Trump’s mark on federal courts could last decades

In the News

Morgan Chalfant and Harper Neidig


President Trump’s impact on the federal judiciary will be felt for decades, regardless of whether he wins reelection in November.

Trump last week saw the Senate confirm his 200th judicial appointment, marking a significant milestone for the administration, the conservative legal movement and Senate Majority Leader Mitch McConnell (R-Ky.), who has worked furiously to remake the courts. Not since Jimmy Carter has a president appointed as many federal judges at this point in his first term.

Trump has appointed 53 judges to the influential Courts of Appeals, the last stop for cases before the Supreme Court, filling 30 percent of its seats with hand-picked conservatives.

Those judges have already made an impact with rulings and dissents on the Affordable Care Act, abortion and executive power, and will be shaping the law long after Trump leaves office. Many of Trump’s appointees have been young and federal judges serve lifetime appointments.

The average age of Trump’s judges at the time they were appointed is 48 years old, compared with 57 for Barack Obama’s appointees, 51 for George W. Bush’s and 50 for Bill Clinton’s, according to an analysis by the Brookings Institution from late February.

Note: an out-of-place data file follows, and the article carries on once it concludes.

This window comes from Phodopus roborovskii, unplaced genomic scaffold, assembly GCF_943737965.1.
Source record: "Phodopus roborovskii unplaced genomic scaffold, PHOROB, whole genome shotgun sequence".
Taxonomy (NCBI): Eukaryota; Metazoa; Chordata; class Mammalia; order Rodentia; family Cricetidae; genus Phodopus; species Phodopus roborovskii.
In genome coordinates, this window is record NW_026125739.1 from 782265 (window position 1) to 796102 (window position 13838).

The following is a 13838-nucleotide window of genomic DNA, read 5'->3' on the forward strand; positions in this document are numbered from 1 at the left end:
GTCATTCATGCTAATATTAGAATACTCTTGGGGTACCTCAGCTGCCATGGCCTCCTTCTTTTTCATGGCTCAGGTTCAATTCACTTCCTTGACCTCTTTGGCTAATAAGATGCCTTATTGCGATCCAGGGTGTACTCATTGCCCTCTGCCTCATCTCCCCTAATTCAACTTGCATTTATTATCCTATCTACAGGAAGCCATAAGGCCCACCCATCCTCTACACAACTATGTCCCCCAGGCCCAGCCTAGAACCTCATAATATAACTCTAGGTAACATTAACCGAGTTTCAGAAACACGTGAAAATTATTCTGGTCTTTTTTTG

Trump’s appointees are also whiter and overwhelmingly male when compared to those tapped for the federal judiciary under his predecessor.

Stephen Burbank, a University of Pennsylvania law professor, said Trump has broken with a trend set by prior administrations of seeking to appoint a diverse group of judges to the federal bench.

Many of the appointees have ties to a conservative legal movement opposed to abortion, environmental and labor protections and restrictions on presidential power. Daniel Goldberg, the legal director of the progressive Alliance for Justice, described the appointees as “committed to advancing a partisan ideological agenda on the bench that Republicans cannot achieve in Congress.”

Trump’s allies view his mark on the courts as a signature accomplishment and one that can help the president galvanize his base of supporters ahead of the 2020 presidential election.

Trump often touts his judicial appointments in campaign speeches and official addresses, doing so at a recent rally in Tulsa, Okla., as he warned that Democrats would appoint justices to the Supreme Court who “utterly obliterate your Constitution.”

Click here to read the full story at The Hill.